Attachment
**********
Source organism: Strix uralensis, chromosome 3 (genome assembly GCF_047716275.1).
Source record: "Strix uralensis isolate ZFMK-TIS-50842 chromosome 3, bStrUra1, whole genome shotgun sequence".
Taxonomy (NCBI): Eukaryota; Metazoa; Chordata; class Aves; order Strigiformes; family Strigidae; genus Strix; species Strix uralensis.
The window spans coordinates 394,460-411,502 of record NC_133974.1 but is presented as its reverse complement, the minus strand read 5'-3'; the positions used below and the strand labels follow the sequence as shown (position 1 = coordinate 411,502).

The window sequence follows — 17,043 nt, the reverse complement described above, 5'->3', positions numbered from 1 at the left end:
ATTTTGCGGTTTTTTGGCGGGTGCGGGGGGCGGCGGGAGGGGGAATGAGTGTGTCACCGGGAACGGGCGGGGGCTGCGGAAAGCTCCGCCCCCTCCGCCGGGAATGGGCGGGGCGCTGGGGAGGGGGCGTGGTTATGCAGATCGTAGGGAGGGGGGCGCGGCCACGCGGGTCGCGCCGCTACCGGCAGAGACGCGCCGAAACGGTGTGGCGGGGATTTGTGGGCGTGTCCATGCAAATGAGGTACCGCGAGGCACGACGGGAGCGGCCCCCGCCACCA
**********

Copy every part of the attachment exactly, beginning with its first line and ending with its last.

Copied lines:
Source organism: Strix uralensis, chromosome 3 (genome assembly GCF_047716275.1).
Source record: "Strix uralensis isolate ZFMK-TIS-50842 chromosome 3, bStrUra1, whole genome shotgun sequence".
Taxonomy (NCBI): Eukaryota; Metazoa; Chordata; class Aves; order Strigiformes; family Strigidae; genus Strix; species Strix uralensis.
The window spans coordinates 394,460-411,502 of record NC_133974.1 but is presented as its reverse complement, the minus strand read 5'-3'; the positions used below and the strand labels follow the sequence as shown (position 1 = coordinate 411,502).

The window sequence follows — 17,043 nt, the reverse complement described above, 5'->3', positions numbered from 1 at the left end:
ATTTTGCGGTTTTTTGGCGGGTGCGGGGGGCGGCGGGAGGGGGAATGAGTGTGTCACCGGGAACGGGCGGGGGCTGCGGAAAGCTCCGCCCCCTCCGCCGGGAATGGGCGGGGCGCTGGGGAGGGGGCGTGGTTATGCAGATCGTAGGGAGGGGGGCGCGGCCACGCGGGTCGCGCCGCTACCGGCAGAGACGCGCCGAAACGGTGTGGCGGGGATTTGTGGGCGTGTCCATGCAAATGAGGTACCGCGAGGCACGACGGGAGCGGCCCCCGCCACCA